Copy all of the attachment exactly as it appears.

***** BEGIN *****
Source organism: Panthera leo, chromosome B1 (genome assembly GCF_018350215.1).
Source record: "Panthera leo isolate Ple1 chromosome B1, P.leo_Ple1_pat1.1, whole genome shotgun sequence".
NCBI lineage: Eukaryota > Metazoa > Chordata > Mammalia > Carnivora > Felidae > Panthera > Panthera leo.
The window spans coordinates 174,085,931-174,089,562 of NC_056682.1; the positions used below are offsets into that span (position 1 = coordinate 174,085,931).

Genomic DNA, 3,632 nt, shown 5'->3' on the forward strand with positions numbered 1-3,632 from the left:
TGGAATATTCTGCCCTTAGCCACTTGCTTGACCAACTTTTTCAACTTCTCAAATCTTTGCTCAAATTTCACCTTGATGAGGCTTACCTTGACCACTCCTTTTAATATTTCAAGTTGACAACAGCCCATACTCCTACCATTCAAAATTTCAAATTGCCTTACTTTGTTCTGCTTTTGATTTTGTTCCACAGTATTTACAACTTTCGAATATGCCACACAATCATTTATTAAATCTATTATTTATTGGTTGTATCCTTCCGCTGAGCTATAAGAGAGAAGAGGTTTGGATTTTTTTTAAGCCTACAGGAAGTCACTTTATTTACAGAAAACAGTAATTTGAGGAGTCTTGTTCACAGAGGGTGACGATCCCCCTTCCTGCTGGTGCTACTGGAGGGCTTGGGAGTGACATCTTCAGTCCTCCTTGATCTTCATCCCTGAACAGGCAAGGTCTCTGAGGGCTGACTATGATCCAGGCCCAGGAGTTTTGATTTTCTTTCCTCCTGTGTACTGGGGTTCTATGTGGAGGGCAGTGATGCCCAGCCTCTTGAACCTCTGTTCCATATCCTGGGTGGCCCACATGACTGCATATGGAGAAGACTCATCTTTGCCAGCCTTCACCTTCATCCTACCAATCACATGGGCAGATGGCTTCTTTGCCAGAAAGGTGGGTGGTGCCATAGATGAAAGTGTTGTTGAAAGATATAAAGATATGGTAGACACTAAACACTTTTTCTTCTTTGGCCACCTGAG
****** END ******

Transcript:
Source organism: Panthera leo, chromosome B1 (genome assembly GCF_018350215.1).
Source record: "Panthera leo isolate Ple1 chromosome B1, P.leo_Ple1_pat1.1, whole genome shotgun sequence".
NCBI lineage: Eukaryota > Metazoa > Chordata > Mammalia > Carnivora > Felidae > Panthera > Panthera leo.
The window spans coordinates 174,085,931-174,089,562 of NC_056682.1; the positions used below are offsets into that span (position 1 = coordinate 174,085,931).

Genomic DNA, 3,632 nt, shown 5'->3' on the forward strand with positions numbered 1-3,632 from the left:
TGGAATATTCTGCCCTTAGCCACTTGCTTGACCAACTTTTTCAACTTCTCAAATCTTTGCTCAAATTTCACCTTGATGAGGCTTACCTTGACCACTCCTTTTAATATTTCAAGTTGACAACAGCCCATACTCCTACCATTCAAAATTTCAAATTGCCTTACTTTGTTCTGCTTTTGATTTTGTTCCACAGTATTTACAACTTTCGAATATGCCACACAATCATTTATTAAATCTATTATTTATTGGTTGTATCCTTCCGCTGAGCTATAAGAGAGAAGAGGTTTGGATTTTTTTTAAGCCTACAGGAAGTCACTTTATTTACAGAAAACAGTAATTTGAGGAGTCTTGTTCACAGAGGGTGACGATCCCCCTTCCTGCTGGTGCTACTGGAGGGCTTGGGAGTGACATCTTCAGTCCTCCTTGATCTTCATCCCTGAACAGGCAAGGTCTCTGAGGGCTGACTATGATCCAGGCCCAGGAGTTTTGATTTTCTTTCCTCCTGTGTACTGGGGTTCTATGTGGAGGGCAGTGATGCCCAGCCTCTTGAACCTCTGTTCCATATCCTGGGTGGCCCACATGACTGCATATGGAGAAGACTCATCTTTGCCAGCCTTCACCTTCATCCTACCAATCACATGGGCAGATGGCTTCTTTGCCAGAAAGGTGGGTGGTGCCATAGATGAAAGTGTTGTTGAAAGATATAAAGATATGGTAGACACTAAACACTTTTTCTTCTTTGGCCACCTGAG